- Free Agency
The Edmonton Eskimos are back in the playoffs for the first time since they lost to the Calgary Stampeders in the 2009 West Division Semi-Final. They are playing at home for the first time since the 2004 Semi-Final, also a loss to the Saskatchewan Roughriders.
On Sunday, the Eskimos will look to make it back to the West Final for the first time since they won the game in 2005. They have been to a division final in 2008, but that was as a crossover team through the East Division.
Edmonton won the regular season series between the two clubs, but it was the Stamps who won the lone game at Commonwealth Stadium, 30-20.
In his first 150 pass attempts in the CFL, Calgary’s starter, Drew Tate did not throw an interception. In his three starts since replacing Henry Burris, Tate has thrown at least one interception per game, for a total of five. During those three games, he has thrown four touchdown passes.
Despite the fact that Tate and the Stamps have gone 3-0 in the games started by the Iowa product; those five interceptions just may be the road the Eskimos need to take to win the game.
Under defensive coordinator Rich Stubler, the Eskimos forced the second most turnovers of any defence in the CFL, finishing only behind the Winnipeg Blue Bombers.
By the same merit, the Eskimos offence turned the ball over the fewest times in the regular season. With a turnover ratio of +16, Edmonton won all 11 games this season while winning the turnover battle in the game.
When they tied or lost the turnover battle, they were 0-7.
Offensively for the Eskimos, Ricky Ray threw just 11 interceptions – the third lowest total of his career behind a shortened 2007 season, and his first year in the league in 2002.
Ray is backed up by All-Canadian running back Jerome Messam, who is questionable for the game, although he will more than likely be in the lineup for the Esks.
Messam became the first Canadian running back to rush for over 1,000 yards since Sean Millington in 2000.
Messam’s Canadian counterpart, Calgary’s Jon Cornish finished the season fifth in the league in rushing despite a season that did not see him become the starter until the second half.
In his first 11 games of the season, Cornish ran for just 252 yards and two touchdowns. In the final seven games of the year for Cornish, he recorded 611 yards rushing and seven touchdowns.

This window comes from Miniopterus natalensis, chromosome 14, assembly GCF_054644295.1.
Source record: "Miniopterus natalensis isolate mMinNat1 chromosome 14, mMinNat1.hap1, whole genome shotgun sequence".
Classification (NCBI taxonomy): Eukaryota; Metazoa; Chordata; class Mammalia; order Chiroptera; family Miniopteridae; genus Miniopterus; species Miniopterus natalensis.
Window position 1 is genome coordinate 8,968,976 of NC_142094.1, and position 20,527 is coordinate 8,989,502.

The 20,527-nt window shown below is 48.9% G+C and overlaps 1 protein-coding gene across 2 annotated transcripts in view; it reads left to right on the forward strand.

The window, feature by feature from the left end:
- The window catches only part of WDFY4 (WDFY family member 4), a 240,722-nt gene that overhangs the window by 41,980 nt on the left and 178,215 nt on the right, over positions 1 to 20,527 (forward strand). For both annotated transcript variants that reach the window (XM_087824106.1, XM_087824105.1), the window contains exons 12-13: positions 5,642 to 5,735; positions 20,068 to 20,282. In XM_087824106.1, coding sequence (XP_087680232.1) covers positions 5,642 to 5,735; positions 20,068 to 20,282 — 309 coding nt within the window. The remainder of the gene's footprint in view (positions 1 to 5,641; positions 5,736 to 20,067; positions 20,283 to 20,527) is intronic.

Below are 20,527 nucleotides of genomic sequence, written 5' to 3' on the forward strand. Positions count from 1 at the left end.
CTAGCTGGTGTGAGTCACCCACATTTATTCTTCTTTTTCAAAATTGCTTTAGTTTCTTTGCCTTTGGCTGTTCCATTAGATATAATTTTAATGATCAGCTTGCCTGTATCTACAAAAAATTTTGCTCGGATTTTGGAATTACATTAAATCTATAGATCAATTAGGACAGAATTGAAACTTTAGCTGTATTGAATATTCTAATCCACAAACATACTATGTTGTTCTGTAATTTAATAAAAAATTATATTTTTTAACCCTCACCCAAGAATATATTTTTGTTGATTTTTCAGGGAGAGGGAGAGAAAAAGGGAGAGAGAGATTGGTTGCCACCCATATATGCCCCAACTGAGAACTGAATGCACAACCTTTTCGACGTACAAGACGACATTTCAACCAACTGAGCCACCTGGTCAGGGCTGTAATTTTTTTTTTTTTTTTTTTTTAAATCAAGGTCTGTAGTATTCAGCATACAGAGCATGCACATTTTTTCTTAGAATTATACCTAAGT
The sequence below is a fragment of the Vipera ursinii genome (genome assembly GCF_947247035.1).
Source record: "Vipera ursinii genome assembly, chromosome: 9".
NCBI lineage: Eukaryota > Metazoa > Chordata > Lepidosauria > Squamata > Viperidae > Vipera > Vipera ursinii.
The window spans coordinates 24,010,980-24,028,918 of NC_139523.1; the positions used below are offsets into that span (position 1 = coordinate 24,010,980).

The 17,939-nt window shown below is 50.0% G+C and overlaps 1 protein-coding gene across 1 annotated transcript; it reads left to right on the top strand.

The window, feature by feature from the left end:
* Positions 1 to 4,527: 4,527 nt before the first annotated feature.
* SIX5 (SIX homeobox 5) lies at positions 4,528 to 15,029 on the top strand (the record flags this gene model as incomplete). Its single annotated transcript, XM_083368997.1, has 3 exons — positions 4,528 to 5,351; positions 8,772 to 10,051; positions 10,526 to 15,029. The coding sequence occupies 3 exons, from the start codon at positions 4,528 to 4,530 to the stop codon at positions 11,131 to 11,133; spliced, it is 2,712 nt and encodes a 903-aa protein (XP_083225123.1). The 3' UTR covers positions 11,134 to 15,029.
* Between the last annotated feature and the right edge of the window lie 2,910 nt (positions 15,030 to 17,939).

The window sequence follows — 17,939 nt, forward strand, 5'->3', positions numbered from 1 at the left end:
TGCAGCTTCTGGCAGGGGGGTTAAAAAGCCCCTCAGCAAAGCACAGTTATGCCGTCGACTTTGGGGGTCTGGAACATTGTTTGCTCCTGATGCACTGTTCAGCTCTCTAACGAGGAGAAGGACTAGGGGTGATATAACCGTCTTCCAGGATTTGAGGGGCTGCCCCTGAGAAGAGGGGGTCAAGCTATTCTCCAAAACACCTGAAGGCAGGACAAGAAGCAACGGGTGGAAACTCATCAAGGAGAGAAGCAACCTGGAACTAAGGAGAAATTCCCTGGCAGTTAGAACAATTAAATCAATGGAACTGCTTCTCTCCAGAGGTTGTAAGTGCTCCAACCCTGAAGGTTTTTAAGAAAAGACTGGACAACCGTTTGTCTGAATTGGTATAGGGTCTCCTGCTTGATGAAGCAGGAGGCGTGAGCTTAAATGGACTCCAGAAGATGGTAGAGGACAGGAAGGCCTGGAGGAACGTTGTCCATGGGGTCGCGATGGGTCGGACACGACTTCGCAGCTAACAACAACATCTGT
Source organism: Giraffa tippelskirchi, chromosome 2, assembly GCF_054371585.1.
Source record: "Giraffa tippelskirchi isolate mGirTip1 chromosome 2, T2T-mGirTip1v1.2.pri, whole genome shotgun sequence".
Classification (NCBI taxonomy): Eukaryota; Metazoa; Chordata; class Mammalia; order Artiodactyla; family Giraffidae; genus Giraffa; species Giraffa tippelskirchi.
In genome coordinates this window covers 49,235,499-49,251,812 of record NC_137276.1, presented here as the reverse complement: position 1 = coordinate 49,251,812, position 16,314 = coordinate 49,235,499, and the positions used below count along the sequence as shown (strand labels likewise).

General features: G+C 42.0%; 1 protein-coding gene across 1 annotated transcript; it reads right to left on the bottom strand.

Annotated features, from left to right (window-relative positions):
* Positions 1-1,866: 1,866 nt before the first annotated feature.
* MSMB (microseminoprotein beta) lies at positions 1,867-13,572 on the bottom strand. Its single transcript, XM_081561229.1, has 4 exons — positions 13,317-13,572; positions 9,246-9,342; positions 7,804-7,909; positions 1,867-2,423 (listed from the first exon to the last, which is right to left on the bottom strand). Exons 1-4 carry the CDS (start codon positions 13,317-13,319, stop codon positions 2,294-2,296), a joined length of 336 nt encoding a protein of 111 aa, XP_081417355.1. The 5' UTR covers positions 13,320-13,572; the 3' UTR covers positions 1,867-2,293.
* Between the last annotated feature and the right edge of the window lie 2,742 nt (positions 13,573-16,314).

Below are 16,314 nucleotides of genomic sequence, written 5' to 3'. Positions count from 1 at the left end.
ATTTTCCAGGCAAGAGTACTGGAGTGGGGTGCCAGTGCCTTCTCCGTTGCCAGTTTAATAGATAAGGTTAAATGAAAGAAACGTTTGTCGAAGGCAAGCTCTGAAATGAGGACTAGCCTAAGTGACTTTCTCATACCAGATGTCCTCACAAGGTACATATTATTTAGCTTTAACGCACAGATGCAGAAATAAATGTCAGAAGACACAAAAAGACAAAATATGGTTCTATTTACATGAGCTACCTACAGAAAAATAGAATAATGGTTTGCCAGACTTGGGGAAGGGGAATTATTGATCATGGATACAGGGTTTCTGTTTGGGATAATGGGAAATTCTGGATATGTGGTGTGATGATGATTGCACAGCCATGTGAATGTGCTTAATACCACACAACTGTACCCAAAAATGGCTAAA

The Alouettes and Tiger-Cats come into their playoff game limping. Hamilton lost their final two games of the season, while Montreal lost their final three. The Tiger-Cats had nothing left to play for after they were in the playoffs and out of reach of both Winnipeg and Montreal.
In both Week 18 and Week 19, the Alouettes had their chance to clinch first place in the East for a fourth consecutive season, but they failed to get the job done, losing to the Stampeders and the BC Lions.
The two losses relegated the Alouettes to hosting the East Division Semi-Final. Something they have not had to do since the 2005 season when they beat the crossover Saskatchewan Roughriders.
Hamilton enters the game playing the two-quarterback system. In the Tiger-Cats’ final five games of the season both Kevin Glenn and Quinton Porter saw plenty of action on offence. The format was good for a record of 1-4 during the five-game stretch.
If the Ticats are to move on and play the Blue Bombers in Winnipeg next Sunday, the biggest key to their game will be getting pressure on quarterback Anthony Calvillo.
During Montreal’s regular season-ending 43-1 loss to BC, Calvillo was hit on several occasions, and threw just nine completions in the game.
In the four regular season games between the Alouettes and Tiger-Cats, Hamilton struggled to stop Calvillo and the Alouettes offence. Calvillo did not throw a single interception in the four-game set, while throwing for 1,333 yards and seven touchdowns.
Calvillo’s top target, Jamel Richardson also torched the Hamilton defence in the four meetings, hauling in 33 receptions for 512 yards and two touchdowns.
The only aspect of the game that Hamilton succeeded in limiting the Alouettes was the rushing game. Montreal running back Brandon Whitaker did not score a rushing touchdown in the four games, while his biggest game saw him run for just 79 yards.
While it may be a risky strategy considering he did rush for just shy of 1,400 yards, perhaps the Ticats best plan of attack is not to worry about the rushing game, and solely focus on getting into passing lanes and hitting Calvillo.
The Tiger-Cats are perhaps the most inconsistent team the CFL has even seen, which makes them all the more dangerous coming into a game they probably shouldn’t win.
However, the Alouettes are a little banged up, with top offensive lineman Josh Bourke out for the season, and Calvillo has showed regressive signs lately.
Montreal may finally be ripe for the picking. But knowing the Alouettes, they will find a way to win again.
For more commentary from Tylier Bieber, visit his blog at CFLDaily.ca